The State of our Birds
Thanks to funding allocated in October 2018 by the Great Barrier Local Board, volunteers of our Trust will over the next year prepare an ‘Environment Aotea - State of our Birds 2019’ report. This document will update the information on land and sea birds contained in the Great Barrier Island State of the Environment Report 2010. The new report will be published both in hardcopy as well as online, but as a more accessible ‘interactive’ version.
More regular theme-based updates are being adopted in environmental reporting in New Zealand, as well as internationally. The proposed ‘State of our Birds’ report would be the first (‘pilot’) in what the Trust envisages could be a series of theme-based, Aotea-specific reports that focuses attention on the pressures on our taonga, trends in their status and interactions with other aspects of the environment, such as habitat extent and quality.
The 2010 report is the only document that authoritatively describes all aspects of the natural environment of Aotea and has proved to be a comprehensive reference for decisionmakers, researchers, and the community. When published, the Hauraki Gulf Forum noted “the significant contribution that this report makes to knowledge about the Great Barrier Island environment and its relevance to the Forum’s requirement to prepare state of the environment reports for the Gulf every three years.” ‘State of our Birds’ will update information on this visible aspect of Aotea’s biodiversity, pulling data from disparate sources into one authoritative resource. The report would provide a level of detail about our birds that is not currently available through existing national or regional reporting processes.
Key information to protect our birds
The project intends to provide an accessible, well researched and peer reviewed report on the state of Aotea’s birds, building on the information presented in the 2010 report. The report will be available in hard copy as well as digitally accessed content and will be designed to be accessed online in a user-friendly manner, with summary infographics (report cards) as well as more detailed reporting. In doing so, we will aim for the report to help increase community and local and central government awareness of the current state of Aotea’s birds, that allows fuller understanding of interactions within our environment, the positive and negative impacts of human activities over time, and some of the key challenges these species (and their habitats) face. We are also very keen to explore how existing community gathered data sets such as the backyard bird surveys and long-term bird counts (e.g. on dotterels) carried out by local residents and visitors can be effectively used and acknowledged in the report (as well as data sets collected by government agencies). We have selected birds for the first update as much of the conservation effort on the island is directed towards Aotea’s diverse avifauna.
Why is this important?
Increased understanding of the state of Aotea’s birds will lead to better decision making and increased community engagement in conservation efforts. The publication of the national state of the environment reports in the last few years has shown that good information, presented in an accessible manner does help to inform public opinion and government action. With one of the starkest examples being the recent reporting on the state of New Zealand’s waterways which highlighted an issue that had previously been ‘hidden’ in the scientific literature and facilitated action by many groups and interests to respond to the issue.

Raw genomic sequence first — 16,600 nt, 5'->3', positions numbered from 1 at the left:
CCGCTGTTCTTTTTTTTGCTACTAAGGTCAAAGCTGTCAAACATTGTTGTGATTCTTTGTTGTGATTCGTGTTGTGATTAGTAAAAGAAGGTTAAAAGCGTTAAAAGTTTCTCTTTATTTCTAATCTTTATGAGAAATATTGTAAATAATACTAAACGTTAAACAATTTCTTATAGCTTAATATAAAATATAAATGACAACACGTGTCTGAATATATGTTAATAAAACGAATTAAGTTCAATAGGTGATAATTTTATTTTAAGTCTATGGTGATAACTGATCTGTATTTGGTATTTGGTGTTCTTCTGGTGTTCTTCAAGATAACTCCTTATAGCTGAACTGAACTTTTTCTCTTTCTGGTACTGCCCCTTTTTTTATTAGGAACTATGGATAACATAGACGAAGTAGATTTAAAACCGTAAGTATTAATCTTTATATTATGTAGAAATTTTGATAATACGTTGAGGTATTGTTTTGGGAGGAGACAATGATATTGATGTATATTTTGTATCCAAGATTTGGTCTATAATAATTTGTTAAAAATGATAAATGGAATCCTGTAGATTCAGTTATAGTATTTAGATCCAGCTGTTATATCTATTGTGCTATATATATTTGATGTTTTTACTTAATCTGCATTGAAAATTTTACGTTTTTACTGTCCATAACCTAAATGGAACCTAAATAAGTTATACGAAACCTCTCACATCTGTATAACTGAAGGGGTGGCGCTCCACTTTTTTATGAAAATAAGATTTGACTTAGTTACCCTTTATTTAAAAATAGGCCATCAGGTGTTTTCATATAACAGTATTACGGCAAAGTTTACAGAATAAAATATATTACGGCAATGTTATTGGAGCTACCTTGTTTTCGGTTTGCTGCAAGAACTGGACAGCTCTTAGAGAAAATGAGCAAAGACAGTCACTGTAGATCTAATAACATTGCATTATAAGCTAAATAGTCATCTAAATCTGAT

1. We envisage that the process to prepare the ‘State of our Birds’ report will involve members of the Aotea community, government agencies and local and central government as well as scientists and researchers in their specialist fields. As such, the process is planned to be highly collaborative, as we know that the data and information required to compile the report is in many different sources. Such collaboration allows opportunities for all participants to learn from each other – we could for example hold workshops on the island throughout the process, including to present the preliminary findings of the report.
2. We hope that the process and report will help to increase interest in research on Aotea’s biodiversity by those contributing and reviewing the report. Ongoing research interest and targeted environmental monitoring is essential to identify and prevent/arrest population declines in our birds.
3. Little detailed information is readily available on the current state of Aotea’s bird populations and where available, is spread across numerous agencies and organisations. The report will help to bridge the technical data and information in the growing scientific literature on the ecosystems of Aotea that this is not easily accessible to non-specialists. Accessible information is crucial that informs priority-setting for environmental initiatives and funding by relevant agencies and community groups, based on scientifically derived data and community values.